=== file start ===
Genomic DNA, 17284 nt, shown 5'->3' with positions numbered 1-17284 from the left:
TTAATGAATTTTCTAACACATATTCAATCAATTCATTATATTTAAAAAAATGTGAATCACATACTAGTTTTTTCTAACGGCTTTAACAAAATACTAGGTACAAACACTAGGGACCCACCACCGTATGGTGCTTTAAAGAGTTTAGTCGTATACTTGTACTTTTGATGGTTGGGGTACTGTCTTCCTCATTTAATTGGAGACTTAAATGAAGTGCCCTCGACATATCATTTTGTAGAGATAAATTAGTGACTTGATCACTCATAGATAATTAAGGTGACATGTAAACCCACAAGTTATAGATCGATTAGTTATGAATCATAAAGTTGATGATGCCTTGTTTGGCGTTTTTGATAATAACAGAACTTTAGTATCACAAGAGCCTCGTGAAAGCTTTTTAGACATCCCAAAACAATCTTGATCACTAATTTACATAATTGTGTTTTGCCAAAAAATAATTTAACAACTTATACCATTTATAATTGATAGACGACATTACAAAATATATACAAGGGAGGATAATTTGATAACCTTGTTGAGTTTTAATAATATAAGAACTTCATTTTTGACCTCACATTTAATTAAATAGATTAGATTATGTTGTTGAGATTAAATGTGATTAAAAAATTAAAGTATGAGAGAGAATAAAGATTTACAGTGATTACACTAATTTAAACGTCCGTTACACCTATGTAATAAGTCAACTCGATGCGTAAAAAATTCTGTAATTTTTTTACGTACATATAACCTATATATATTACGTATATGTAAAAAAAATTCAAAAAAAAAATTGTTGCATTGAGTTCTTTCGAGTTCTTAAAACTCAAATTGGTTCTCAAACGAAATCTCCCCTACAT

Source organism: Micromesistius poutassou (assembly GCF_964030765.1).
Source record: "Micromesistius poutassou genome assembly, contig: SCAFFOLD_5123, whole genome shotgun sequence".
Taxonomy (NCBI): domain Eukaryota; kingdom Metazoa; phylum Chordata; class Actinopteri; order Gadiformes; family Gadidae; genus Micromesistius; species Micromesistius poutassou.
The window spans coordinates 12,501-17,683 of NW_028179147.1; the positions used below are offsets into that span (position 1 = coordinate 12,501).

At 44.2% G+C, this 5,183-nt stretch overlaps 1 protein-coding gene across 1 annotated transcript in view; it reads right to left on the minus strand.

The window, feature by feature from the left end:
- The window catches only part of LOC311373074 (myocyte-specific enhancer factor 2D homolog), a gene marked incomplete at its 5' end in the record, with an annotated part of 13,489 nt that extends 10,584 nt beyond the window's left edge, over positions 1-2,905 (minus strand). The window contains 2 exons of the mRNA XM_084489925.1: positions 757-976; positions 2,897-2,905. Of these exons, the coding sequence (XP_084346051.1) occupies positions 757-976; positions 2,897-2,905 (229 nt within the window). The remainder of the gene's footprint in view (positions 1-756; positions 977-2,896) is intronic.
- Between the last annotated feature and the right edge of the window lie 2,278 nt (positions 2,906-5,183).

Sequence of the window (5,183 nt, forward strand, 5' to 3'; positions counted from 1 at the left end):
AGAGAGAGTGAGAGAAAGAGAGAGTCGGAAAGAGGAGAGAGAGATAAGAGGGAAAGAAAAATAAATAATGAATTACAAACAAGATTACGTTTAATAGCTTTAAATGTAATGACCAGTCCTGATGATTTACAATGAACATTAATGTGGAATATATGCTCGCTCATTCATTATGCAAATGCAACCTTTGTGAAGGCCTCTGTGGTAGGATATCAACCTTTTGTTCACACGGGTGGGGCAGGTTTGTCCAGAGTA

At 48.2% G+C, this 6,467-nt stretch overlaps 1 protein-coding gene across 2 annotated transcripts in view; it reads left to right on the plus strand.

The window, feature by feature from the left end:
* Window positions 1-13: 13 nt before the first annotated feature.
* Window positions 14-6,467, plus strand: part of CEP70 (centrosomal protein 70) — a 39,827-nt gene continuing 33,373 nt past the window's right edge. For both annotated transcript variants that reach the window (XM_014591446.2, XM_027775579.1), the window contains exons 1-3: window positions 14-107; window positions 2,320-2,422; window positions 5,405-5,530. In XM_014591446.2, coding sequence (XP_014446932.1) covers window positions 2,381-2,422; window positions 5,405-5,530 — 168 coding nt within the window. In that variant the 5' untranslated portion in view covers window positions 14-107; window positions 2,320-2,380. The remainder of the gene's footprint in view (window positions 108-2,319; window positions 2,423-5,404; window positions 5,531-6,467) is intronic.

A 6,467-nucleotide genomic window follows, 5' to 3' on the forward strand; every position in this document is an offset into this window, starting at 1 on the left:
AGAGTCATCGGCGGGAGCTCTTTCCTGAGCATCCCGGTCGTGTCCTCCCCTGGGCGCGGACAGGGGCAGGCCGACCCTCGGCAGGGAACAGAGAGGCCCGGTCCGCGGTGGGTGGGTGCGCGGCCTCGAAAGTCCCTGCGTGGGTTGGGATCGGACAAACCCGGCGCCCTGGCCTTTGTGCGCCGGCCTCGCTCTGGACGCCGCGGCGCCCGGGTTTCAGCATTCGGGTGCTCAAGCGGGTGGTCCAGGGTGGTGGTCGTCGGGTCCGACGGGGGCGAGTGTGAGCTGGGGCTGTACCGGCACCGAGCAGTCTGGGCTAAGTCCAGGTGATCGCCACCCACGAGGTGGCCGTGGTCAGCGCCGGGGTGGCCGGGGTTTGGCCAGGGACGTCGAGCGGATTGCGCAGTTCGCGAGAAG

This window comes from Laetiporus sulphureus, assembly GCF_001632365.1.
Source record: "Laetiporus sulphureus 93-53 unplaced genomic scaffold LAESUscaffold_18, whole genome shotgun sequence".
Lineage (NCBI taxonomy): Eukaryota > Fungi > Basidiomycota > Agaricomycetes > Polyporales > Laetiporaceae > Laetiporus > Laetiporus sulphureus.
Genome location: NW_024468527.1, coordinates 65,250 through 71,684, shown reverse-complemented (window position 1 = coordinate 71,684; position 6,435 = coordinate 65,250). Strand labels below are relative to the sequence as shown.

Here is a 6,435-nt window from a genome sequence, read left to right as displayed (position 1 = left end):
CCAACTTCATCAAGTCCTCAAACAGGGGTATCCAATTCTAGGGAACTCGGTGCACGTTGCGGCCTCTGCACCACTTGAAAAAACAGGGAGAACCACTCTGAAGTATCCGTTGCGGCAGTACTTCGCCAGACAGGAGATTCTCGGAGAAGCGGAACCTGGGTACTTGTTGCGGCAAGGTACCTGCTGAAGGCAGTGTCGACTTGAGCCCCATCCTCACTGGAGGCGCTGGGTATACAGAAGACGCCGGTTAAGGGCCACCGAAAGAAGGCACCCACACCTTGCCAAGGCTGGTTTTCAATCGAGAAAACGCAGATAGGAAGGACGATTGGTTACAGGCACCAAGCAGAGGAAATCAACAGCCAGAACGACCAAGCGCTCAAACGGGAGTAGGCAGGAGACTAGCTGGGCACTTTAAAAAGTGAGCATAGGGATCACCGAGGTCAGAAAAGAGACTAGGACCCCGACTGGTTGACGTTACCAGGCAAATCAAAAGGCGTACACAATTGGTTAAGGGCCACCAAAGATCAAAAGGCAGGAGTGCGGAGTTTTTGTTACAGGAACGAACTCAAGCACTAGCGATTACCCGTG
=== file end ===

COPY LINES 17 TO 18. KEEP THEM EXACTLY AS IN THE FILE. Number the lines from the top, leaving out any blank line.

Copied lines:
A 6,467-nucleotide genomic window follows, 5' to 3' on the forward strand; every position in this document is an offset into this window, starting at 1 on the left:
AGAGTCATCGGCGGGAGCTCTTTCCTGAGCATCCCGGTCGTGTCCTCCCCTGGGCGCGGACAGGGGCAGGCCGACCCTCGGCAGGGAACAGAGAGGCCCGGTCCGCGGTGGGTGGGTGCGCGGCCTCGAAAGTCCCTGCGTGGGTTGGGATCGGACAAACCCGGCGCCCTGGCCTTTGTGCGCCGGCCTCGCTCTGGACGCCGCGGCGCCCGGGTTTCAGCATTCGGGTGCTCAAGCGGGTGGTCCAGGGTGGTGGTCGTCGGGTCCGACGGGGGCGAGTGTGAGCTGGGGCTGTACCGGCACCGAGCAGTCTGGGCTAAGTCCAGGTGATCGCCACCCACGAGGTGGCCGTGGTCAGCGCCGGGGTGGCCGGGGTTTGGCCAGGGACGTCGAGCGGATTGCGCAGTTCGCGAGAAG